Instead, too often, Brownian motion provides a more accurate depiction: after the sprint planning meeting, the devs all run off to do stuff! That’s the point, right? Well, not if they’re all running off in random, unaligned directions. A bunch of individuals each moving at high velocity does not necessarily mean that the team is moving at a high velocity if those individual velocities cancel each other out. If you and I stand back to back, and we each start walking forward (from our individual perspective) at the same same speed, yay, exercise! except our net velocity using the starting point as the frame of reference is zero. And if, say, we’re both trying to pull the same wagon, it’s not going to go anywhere, is it?
This pattern may not be easy to spot within a single sprint or even a small number of sprints. At one job, I automated the demos for the application. New functionality with its own API endpoint came out, so I automated that feature’s configuration. After the very next sprint’s release, that automation broke. That API endpoint had existed exactly two weeks, because it was not compatible with what had been a longer-term project to rework the API’s permissions scheme, released the following sprint.
This example wasn’t a case of intentional retirement: the developer working on the new API endpoint was pretty new and wasn’t involved in the discussions of the API changes and thus had followed the extant pattern in the main branch at the time. Lack of effective communication and of thinking about the big picture of all the balls currently in flight (namely overhaul of API permissions) leads to wasted, nullified time. I agree with this blog post that makes the point that robbing software engineers of context or thinking that executing the story properly does not require awareness of the greater context will generally sabotage the improvements you think using Agile is supposed to reap. For junior or newer engineers on a team, when full knowledge of that context and its implications is not really a possibility, someone should be working with them who can put those pieces in place.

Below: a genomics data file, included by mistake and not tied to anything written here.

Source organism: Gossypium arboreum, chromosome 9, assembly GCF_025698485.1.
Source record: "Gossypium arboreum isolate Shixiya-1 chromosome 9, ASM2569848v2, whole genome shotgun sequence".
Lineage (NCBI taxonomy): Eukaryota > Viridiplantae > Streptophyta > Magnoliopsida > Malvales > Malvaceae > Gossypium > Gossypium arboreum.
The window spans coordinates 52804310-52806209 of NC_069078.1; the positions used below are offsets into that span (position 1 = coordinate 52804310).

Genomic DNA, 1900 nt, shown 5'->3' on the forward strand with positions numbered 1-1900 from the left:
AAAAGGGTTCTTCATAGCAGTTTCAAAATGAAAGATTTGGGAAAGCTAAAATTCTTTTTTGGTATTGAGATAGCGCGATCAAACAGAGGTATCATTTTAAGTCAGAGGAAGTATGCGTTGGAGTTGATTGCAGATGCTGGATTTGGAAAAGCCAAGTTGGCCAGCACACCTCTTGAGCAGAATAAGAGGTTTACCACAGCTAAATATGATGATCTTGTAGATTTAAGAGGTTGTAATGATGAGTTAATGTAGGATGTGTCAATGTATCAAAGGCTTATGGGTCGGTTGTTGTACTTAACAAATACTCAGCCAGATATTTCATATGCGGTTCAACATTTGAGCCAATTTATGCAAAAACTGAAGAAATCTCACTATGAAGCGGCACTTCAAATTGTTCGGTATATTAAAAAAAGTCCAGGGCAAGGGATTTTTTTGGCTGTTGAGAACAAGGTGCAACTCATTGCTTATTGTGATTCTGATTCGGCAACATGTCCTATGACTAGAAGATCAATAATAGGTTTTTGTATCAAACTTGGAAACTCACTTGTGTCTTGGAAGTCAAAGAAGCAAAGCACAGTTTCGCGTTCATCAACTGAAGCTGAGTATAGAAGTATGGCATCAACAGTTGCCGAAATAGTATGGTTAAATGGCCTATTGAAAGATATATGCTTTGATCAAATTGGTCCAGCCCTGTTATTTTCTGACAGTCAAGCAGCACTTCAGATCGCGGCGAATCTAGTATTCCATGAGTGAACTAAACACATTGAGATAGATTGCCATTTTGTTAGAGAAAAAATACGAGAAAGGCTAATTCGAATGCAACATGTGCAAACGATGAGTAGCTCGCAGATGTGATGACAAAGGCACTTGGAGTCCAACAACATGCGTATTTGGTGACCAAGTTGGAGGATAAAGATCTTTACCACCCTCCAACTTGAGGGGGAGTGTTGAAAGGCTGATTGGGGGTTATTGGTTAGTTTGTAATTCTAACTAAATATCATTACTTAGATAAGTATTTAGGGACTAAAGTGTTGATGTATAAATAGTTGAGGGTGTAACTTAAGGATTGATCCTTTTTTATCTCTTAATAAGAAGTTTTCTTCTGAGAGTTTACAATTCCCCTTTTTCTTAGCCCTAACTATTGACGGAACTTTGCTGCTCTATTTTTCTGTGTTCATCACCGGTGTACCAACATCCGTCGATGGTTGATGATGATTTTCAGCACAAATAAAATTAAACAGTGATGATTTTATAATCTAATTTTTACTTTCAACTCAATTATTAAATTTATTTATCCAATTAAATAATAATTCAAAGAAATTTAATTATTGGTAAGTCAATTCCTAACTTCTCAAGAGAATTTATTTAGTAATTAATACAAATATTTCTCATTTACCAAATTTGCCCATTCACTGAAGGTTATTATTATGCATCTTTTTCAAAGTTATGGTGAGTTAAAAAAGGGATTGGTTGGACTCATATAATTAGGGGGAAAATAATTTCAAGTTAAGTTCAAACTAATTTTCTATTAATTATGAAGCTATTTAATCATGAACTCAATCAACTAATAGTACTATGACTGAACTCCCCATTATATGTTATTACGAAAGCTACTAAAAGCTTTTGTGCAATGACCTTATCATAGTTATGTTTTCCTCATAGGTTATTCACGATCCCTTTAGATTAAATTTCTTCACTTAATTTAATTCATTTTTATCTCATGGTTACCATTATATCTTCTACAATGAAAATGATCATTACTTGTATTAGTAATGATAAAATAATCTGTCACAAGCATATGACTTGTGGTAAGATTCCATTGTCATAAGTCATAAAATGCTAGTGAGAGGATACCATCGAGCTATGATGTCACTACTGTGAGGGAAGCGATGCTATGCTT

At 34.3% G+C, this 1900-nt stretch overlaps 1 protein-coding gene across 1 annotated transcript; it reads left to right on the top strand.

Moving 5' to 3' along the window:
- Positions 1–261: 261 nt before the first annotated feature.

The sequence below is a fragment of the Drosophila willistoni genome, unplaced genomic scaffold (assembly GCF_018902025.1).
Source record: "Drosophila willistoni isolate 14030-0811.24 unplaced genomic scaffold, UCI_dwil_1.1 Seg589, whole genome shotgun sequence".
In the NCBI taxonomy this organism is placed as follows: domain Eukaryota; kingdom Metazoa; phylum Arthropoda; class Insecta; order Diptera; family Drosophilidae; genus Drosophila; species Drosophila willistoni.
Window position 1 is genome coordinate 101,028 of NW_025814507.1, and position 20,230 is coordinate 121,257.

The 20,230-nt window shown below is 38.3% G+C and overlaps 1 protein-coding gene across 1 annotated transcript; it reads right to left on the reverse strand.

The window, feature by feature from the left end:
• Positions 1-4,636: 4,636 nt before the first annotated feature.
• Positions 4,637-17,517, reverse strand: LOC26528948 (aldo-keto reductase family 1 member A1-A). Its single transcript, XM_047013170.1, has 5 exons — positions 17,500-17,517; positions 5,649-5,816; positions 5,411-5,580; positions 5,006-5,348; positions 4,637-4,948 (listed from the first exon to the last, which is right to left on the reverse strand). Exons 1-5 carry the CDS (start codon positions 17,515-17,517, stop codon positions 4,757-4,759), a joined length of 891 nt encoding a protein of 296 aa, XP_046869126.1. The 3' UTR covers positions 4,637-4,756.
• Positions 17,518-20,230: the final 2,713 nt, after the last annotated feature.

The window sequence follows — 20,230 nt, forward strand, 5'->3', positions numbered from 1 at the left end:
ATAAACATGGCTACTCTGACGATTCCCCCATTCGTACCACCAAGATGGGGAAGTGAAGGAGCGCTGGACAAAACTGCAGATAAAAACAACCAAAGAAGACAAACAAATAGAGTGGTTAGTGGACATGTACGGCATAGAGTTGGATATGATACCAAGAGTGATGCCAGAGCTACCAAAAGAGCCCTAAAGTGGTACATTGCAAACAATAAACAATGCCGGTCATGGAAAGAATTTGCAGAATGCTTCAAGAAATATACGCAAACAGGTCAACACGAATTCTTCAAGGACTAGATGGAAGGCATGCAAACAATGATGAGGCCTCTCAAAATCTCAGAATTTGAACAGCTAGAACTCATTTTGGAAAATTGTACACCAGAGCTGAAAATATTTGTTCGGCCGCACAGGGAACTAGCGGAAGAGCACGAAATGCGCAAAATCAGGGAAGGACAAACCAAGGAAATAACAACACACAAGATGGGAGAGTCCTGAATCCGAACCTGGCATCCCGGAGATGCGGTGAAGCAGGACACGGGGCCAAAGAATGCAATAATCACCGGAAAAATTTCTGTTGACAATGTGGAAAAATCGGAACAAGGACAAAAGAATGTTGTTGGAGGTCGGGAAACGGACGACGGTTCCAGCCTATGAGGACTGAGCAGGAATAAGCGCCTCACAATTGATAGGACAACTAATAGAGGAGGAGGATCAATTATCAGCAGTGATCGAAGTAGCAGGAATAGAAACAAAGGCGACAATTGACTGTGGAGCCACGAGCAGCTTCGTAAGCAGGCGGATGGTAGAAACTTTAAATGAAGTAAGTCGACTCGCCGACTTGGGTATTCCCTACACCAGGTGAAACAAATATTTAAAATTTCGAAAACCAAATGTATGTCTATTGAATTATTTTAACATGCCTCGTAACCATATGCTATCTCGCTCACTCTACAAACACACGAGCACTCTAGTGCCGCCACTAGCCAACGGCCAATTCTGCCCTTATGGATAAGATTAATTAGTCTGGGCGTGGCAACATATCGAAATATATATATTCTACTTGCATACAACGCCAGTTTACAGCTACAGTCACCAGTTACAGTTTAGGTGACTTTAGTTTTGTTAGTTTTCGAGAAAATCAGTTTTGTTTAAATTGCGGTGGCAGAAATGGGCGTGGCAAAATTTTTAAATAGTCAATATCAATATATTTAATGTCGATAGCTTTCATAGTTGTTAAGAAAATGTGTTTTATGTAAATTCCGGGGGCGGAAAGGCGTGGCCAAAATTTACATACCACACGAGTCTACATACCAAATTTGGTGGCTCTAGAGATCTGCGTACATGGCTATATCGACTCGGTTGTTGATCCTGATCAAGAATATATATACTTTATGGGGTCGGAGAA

Of course it’s not realistic to think that APIs or anything else in software should never change (conversations about API versioning aside), but two weeks makes no sense, particularly since the situation here was not intentional, let alone evaluated beforehand and deemed acceptable.